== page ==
One of the largest audiences in the City Council committee room EVER.
Dozens of community members — likely closer to 200 or 250 — packed into and outside of the City Council committee room at City Hall today. Most were there to support new language that would extend social protections to the transgender community
. Some were there to dissent. All were made to wait, as committee chair Phyllis Cleveland deemed that the big draw of the day would be discussed last
. It's almost impossible to make sense of that last point, but as to the legislation...
Here's the gist:
The ordinance begins by updating the law that declares that businesses and "places of pubic accommodation" cannot discriminate in offering goods and services. The new ordinance would include "gender identity or expression" in its anti-discrimination language. Most practically, the ordinance will allow people to use the restroom that corresponds to their own gender identity.
The proposed language changes here would mirror laws in similarly large cities, like Columbus and Dayton.
Again, most of the people who showed up at City Hall today applaud those ideas, but there's been controversy and backlash, most visibly seen through the bleak wormhole of the Northeast Ohio Media Group, which continues to sensationalize
news stories and host countless examples of hate speech in its comments section (the editorial variant of a clogged toilet).
Duh — the legislation demands vetting. That's what council committees (are supposed to) do. But the spirit of the law introduced by councilmen Matt Zone and Joe Cimperman pushes Cleveland in at least one right direction — especially in light of all this post-Gay Games 9 back-slapping.
Here's a major problem with the tone of public debate: Most negative commenters — in person and online — invert the causal problem at hand and cast transgender men and women as the aggressors
. (i.e. If we pass this ordinance, hordes of "men wearing dresses" will start attacking women in their restroom.) Data
bears out the fact that if a crime involves a transgender person, that transgender person is usually the victim
In fact, this legislation isn't even *about* public restrooms, entirely. Cimperman pointed that out, and council staff attorney Jennifer O'Leary said that concerns over restroom bedlam are wholly unfounded.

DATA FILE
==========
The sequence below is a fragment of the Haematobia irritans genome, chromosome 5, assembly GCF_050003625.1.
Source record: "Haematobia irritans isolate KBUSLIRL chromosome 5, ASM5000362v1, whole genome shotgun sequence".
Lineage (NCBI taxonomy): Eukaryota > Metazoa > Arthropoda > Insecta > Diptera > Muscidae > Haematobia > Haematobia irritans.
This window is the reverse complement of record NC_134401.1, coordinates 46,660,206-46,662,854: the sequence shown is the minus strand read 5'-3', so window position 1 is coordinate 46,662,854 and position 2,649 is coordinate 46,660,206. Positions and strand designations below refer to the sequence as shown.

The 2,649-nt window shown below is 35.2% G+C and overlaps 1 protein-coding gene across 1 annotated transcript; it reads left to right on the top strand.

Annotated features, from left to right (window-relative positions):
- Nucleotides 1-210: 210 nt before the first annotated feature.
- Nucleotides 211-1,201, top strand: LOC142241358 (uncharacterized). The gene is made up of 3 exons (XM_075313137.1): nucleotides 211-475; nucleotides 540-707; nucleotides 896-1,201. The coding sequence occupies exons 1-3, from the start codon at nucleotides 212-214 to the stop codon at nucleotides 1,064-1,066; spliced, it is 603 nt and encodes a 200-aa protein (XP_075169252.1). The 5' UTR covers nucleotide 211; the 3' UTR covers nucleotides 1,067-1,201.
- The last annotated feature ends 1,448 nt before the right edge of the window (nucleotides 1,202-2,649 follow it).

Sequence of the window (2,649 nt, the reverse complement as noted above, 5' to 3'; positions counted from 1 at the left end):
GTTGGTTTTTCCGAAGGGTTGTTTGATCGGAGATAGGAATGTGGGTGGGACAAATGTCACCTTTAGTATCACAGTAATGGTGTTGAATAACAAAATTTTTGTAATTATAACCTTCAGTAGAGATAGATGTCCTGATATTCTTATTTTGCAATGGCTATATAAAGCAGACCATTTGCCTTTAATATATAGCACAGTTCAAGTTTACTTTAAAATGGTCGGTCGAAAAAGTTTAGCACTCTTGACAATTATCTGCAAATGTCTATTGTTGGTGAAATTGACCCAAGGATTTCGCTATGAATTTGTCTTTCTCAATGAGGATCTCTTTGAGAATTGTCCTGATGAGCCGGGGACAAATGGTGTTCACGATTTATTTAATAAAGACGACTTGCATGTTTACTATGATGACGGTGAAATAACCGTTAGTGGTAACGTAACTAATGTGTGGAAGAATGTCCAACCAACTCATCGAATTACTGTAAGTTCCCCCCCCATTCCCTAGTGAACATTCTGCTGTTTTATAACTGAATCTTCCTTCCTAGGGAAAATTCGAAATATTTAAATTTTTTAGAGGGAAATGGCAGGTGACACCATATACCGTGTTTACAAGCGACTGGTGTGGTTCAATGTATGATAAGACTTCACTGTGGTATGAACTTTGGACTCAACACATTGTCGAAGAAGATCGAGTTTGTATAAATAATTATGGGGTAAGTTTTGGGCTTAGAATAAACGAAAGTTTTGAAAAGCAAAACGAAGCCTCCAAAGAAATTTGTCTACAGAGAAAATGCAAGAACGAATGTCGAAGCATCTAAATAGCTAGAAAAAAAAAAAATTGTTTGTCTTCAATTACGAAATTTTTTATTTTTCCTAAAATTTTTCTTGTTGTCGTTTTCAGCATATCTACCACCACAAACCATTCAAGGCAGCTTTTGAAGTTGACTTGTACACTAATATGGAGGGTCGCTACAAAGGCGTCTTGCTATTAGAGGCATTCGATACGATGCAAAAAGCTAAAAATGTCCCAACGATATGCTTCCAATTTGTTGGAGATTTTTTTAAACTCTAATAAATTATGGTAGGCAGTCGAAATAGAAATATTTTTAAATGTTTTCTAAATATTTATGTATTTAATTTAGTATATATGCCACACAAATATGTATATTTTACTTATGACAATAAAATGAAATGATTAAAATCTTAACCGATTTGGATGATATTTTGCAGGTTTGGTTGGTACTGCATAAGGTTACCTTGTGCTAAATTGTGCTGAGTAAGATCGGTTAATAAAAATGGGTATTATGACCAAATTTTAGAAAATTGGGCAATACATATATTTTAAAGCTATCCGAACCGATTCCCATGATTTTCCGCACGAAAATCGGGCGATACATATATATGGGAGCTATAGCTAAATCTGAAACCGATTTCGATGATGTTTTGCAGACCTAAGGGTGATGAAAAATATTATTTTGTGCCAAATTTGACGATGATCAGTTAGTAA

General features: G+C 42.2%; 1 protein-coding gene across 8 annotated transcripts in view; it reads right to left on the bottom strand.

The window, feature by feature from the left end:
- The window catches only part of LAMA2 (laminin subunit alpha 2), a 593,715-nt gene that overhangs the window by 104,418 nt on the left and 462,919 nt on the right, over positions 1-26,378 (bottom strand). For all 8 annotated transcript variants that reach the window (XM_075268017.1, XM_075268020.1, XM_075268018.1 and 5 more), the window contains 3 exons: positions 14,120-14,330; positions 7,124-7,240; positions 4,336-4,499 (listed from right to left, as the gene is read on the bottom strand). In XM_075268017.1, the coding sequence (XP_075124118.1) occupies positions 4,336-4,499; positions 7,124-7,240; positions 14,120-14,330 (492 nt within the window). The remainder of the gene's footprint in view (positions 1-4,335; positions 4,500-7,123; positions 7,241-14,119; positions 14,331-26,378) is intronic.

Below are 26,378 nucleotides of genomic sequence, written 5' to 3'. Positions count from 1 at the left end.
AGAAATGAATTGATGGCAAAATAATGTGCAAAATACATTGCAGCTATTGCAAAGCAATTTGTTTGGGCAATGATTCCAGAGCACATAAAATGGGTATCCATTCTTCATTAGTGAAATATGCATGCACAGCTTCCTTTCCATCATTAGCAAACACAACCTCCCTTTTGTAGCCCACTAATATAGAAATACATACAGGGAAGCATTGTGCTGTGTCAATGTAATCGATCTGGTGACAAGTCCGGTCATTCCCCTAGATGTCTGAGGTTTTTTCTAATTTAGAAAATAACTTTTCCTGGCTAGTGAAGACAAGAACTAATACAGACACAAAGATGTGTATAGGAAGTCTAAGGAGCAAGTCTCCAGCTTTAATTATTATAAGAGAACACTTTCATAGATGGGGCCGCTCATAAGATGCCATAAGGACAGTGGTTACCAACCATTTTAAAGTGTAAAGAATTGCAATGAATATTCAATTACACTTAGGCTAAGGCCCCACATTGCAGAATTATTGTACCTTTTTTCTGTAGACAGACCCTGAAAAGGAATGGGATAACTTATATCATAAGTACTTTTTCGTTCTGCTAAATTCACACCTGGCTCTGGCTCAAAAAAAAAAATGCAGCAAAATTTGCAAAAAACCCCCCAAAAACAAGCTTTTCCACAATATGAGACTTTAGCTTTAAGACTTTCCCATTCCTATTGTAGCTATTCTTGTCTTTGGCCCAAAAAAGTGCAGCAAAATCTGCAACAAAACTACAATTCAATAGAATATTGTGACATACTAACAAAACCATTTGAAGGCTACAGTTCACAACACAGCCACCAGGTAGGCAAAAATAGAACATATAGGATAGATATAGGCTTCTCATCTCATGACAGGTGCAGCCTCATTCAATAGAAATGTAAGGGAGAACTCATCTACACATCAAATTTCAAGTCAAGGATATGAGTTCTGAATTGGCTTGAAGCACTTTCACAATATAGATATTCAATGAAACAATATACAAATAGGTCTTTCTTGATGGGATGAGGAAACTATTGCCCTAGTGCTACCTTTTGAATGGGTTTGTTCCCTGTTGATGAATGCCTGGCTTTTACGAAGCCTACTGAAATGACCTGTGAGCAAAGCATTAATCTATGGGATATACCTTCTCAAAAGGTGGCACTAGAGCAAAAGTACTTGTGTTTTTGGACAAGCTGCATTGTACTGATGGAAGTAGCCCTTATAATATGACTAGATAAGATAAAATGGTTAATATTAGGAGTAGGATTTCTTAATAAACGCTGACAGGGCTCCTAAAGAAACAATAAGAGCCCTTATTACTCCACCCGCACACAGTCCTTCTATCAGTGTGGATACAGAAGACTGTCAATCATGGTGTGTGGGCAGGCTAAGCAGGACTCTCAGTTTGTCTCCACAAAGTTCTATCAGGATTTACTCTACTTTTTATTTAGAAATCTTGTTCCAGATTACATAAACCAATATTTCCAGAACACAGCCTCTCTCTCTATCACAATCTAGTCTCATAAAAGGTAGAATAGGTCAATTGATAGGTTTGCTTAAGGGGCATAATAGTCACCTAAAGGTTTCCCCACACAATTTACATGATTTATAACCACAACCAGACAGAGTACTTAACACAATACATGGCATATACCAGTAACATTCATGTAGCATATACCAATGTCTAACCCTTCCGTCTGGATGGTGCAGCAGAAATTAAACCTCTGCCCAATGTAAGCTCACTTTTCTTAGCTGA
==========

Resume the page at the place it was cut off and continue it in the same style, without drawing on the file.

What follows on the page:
At one point in the committee discussion today, Councilman Zack Reed asked for the definitions of "sexual orientation," "gender identity or expression," and "expression." Councilman Jeff Johnson reiterated concerns over what he thought were some gray-area definitions. The answers were provided and doused in legal-speak, though. The ordinance was approved in committee, and yellow "Thank You" signs went up from the audience en masse.
(That was when some guy stormed out of the meeting after the ordinance was approved and yelled down the hallway: "It is a fearful day to fall into the hands of the living God!")
Note that the ordinance still has to work through several other committees before getting full legislative approval.
Cimperman listed a number of exemptions, such as very small businesses, churches, VFW halls and more. Johnson pointed out that there's nothing to stop a transgender person from using the restroom of his or her choice right now. The fact of the matter is that business owners have carte blanche to call them out and/or withhold services, etc.
"We're taking out the provision that allows a proprietor to discriminate against someone," O'Leary said. Reports of discrimination would be referred to the community relations board, she added.
“There is a community out there that clearly has a need for protection based on patterns of discrimination,” Cimperman said. And Phyllis Harris, executive director of the LGBT Community Center, said that transgender people face many forms of discrimination, including most notably in the realm of housing and employment.
Zoë Lapin, a transgender woman, said that this "is about shaping a culture of inclusion. It's not just about restrooms. As a person who has been forced to go into a men's room, safety is definitely an issue. It's a valid concern, but we're pointing it in the wrong direction.
"We contribute and we deserve every right to live our life and live our truth."